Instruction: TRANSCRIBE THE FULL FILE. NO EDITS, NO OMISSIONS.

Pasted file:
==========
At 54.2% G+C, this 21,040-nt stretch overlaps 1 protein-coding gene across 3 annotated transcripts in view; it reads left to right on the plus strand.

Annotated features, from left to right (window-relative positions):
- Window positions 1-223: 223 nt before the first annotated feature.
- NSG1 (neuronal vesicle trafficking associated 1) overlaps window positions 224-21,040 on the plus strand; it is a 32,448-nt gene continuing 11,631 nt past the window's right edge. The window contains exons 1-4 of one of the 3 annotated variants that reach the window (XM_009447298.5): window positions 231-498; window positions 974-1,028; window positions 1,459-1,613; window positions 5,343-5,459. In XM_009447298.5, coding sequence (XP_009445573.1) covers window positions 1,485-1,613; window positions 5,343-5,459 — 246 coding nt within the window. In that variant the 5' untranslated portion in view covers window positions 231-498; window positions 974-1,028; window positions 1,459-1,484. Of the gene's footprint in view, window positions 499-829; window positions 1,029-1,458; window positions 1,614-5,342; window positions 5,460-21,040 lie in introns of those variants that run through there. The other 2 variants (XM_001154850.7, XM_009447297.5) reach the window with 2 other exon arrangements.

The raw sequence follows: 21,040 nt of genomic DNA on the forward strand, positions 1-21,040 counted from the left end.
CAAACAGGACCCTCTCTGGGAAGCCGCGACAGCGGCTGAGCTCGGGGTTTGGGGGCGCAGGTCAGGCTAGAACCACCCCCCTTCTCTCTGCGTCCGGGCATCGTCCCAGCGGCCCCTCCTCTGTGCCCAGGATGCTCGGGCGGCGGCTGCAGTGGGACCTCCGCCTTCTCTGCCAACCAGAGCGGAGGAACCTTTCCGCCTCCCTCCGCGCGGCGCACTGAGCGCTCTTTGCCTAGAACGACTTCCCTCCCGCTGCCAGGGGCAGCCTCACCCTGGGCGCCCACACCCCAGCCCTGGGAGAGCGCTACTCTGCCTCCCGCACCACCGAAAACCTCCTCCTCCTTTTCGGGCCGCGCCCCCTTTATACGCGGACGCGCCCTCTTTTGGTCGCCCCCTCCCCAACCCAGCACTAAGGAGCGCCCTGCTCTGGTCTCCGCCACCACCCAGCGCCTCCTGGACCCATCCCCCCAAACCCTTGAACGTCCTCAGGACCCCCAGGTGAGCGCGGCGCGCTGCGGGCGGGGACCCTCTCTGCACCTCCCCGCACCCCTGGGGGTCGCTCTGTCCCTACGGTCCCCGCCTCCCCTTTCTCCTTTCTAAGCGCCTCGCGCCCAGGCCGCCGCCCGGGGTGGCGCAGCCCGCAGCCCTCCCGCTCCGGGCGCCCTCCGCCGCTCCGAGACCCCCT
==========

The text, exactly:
At 54.2% G+C, this 21,040-nt stretch overlaps 1 protein-coding gene across 3 annotated transcripts in view; it reads left to right on the plus strand.

Annotated features, from left to right (window-relative positions):
- Window positions 1-223: 223 nt before the first annotated feature.
- NSG1 (neuronal vesicle trafficking associated 1) overlaps window positions 224-21,040 on the plus strand; it is a 32,448-nt gene continuing 11,631 nt past the window's right edge. The window contains exons 1-4 of one of the 3 annotated variants that reach the window (XM_009447298.5): window positions 231-498; window positions 974-1,028; window positions 1,459-1,613; window positions 5,343-5,459. In XM_009447298.5, coding sequence (XP_009445573.1) covers window positions 1,485-1,613; window positions 5,343-5,459 — 246 coding nt within the window. In that variant the 5' untranslated portion in view covers window positions 231-498; window positions 974-1,028; window positions 1,459-1,484. Of the gene's footprint in view, window positions 499-829; window positions 1,029-1,458; window positions 1,614-5,342; window positions 5,460-21,040 lie in introns of those variants that run through there. The other 2 variants (XM_001154850.7, XM_009447297.5) reach the window with 2 other exon arrangements.

The raw sequence follows: 21,040 nt of genomic DNA on the forward strand, positions 1-21,040 counted from the left end.
CAAACAGGACCCTCTCTGGGAAGCCGCGACAGCGGCTGAGCTCGGGGTTTGGGGGCGCAGGTCAGGCTAGAACCACCCCCCTTCTCTCTGCGTCCGGGCATCGTCCCAGCGGCCCCTCCTCTGTGCCCAGGATGCTCGGGCGGCGGCTGCAGTGGGACCTCCGCCTTCTCTGCCAACCAGAGCGGAGGAACCTTTCCGCCTCCCTCCGCGCGGCGCACTGAGCGCTCTTTGCCTAGAACGACTTCCCTCCCGCTGCCAGGGGCAGCCTCACCCTGGGCGCCCACACCCCAGCCCTGGGAGAGCGCTACTCTGCCTCCCGCACCACCGAAAACCTCCTCCTCCTTTTCGGGCCGCGCCCCCTTTATACGCGGACGCGCCCTCTTTTGGTCGCCCCCTCCCCAACCCAGCACTAAGGAGCGCCCTGCTCTGGTCTCCGCCACCACCCAGCGCCTCCTGGACCCATCCCCCCAAACCCTTGAACGTCCTCAGGACCCCCAGGTGAGCGCGGCGCGCTGCGGGCGGGGACCCTCTCTGCACCTCCCCGCACCCCTGGGGGTCGCTCTGTCCCTACGGTCCCCGCCTCCCCTTTCTCCTTTCTAAGCGCCTCGCGCCCAGGCCGCCGCCCGGGGTGGCGCAGCCCGCAGCCCTCCCGCTCCGGGCGCCCTCCGCCGCTCCGAGACCCCCT